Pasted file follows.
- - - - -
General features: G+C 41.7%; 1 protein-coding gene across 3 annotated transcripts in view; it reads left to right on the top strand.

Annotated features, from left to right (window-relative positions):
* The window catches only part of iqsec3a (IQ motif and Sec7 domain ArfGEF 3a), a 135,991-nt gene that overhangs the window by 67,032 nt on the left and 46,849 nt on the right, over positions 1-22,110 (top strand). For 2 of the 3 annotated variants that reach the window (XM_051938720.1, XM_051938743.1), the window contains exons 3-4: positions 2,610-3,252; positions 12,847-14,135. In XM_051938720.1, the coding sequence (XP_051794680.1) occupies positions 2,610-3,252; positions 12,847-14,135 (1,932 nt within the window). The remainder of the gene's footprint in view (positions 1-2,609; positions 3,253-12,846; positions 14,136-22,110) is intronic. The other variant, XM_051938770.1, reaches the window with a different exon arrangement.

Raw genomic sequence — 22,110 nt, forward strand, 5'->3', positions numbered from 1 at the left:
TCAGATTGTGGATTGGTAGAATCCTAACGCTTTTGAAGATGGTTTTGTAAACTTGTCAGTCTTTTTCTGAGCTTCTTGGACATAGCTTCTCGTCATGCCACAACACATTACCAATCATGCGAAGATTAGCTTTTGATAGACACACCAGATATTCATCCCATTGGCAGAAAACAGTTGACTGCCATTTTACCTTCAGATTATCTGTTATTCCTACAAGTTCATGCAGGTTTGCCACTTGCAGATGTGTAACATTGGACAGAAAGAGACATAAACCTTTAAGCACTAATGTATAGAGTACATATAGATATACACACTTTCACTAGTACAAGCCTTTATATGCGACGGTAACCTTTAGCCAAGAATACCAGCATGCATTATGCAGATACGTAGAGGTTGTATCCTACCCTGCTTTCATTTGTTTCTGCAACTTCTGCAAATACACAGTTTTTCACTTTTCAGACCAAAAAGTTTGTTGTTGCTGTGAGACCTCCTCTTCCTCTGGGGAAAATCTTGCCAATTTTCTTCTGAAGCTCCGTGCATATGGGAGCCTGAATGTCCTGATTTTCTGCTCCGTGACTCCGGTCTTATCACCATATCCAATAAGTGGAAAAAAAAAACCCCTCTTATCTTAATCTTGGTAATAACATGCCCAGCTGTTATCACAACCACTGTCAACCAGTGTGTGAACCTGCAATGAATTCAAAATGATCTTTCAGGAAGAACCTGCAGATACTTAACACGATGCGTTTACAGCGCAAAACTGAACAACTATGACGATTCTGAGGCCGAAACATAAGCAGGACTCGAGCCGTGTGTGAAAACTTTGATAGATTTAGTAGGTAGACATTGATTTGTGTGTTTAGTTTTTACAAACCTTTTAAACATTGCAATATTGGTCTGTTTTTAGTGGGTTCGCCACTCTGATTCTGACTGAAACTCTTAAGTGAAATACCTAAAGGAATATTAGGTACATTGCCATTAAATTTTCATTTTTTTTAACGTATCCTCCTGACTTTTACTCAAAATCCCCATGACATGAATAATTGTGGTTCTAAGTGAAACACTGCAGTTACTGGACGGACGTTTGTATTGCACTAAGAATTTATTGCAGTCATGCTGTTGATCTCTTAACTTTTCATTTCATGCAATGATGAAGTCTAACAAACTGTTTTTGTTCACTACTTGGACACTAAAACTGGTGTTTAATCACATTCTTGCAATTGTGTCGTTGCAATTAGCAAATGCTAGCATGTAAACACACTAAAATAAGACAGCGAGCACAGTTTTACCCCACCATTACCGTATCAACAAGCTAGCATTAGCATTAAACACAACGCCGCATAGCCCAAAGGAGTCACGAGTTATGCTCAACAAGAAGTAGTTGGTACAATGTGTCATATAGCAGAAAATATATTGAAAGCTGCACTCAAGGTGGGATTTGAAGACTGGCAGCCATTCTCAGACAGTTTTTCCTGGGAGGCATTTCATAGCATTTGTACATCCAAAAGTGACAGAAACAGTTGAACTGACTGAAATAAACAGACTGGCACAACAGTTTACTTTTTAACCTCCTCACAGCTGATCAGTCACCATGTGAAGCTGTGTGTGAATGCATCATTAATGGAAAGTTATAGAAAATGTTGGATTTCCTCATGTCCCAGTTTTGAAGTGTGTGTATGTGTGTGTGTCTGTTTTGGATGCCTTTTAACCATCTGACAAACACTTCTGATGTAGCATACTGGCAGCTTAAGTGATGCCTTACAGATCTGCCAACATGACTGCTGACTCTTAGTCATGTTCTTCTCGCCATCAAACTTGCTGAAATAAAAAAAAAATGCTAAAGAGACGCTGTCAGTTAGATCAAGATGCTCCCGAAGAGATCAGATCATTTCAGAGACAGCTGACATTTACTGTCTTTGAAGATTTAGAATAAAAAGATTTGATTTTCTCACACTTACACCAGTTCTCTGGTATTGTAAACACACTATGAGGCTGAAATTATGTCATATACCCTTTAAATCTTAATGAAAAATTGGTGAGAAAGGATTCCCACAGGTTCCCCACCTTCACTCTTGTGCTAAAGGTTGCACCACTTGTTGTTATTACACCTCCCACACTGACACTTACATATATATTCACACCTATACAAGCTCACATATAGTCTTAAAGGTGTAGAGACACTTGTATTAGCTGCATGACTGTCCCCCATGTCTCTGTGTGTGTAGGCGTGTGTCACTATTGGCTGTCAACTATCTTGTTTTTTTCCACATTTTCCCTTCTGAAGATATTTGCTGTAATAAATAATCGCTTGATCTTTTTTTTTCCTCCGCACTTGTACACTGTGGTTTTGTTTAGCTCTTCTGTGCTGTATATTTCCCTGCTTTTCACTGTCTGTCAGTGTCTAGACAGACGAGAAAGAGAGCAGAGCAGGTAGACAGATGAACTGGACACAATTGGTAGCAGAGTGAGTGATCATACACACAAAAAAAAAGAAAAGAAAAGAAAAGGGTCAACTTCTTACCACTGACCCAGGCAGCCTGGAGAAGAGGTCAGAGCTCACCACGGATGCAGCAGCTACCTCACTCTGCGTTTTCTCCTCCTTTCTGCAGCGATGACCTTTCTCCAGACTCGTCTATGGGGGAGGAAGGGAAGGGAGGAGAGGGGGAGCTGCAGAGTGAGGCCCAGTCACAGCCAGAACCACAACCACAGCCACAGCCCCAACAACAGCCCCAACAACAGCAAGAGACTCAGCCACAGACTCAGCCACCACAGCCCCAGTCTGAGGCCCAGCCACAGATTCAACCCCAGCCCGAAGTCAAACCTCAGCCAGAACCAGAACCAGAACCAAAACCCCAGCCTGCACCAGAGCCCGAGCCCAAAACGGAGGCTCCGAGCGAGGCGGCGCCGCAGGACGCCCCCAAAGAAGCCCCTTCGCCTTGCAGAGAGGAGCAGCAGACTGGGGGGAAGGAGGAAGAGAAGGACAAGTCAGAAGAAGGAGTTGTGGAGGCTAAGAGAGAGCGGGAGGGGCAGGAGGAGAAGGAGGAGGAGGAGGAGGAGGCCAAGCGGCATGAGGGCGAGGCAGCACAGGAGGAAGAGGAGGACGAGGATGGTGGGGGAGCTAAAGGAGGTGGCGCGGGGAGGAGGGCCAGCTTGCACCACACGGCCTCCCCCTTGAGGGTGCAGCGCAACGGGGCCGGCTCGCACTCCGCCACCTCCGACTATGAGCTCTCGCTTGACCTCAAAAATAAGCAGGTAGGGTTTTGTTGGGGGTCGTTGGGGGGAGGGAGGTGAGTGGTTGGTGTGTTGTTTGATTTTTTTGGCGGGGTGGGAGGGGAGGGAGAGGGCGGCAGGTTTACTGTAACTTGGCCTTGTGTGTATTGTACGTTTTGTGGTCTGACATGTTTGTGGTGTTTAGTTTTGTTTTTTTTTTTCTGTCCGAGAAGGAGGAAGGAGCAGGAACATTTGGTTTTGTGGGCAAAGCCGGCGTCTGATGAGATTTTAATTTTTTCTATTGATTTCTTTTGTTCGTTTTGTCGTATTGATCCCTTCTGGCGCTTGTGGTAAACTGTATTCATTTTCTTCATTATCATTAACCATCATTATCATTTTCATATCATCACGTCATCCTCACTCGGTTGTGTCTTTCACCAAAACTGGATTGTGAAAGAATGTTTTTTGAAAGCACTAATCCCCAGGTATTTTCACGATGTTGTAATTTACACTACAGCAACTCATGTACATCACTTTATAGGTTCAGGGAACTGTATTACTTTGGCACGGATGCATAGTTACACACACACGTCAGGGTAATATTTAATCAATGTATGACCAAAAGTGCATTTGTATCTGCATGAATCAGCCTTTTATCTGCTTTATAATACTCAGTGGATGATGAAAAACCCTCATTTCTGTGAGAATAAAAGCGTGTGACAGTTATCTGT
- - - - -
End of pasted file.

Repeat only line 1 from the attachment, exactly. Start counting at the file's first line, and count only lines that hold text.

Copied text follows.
General features: G+C 41.7%; 1 protein-coding gene across 3 annotated transcripts in view; it reads left to right on the top strand.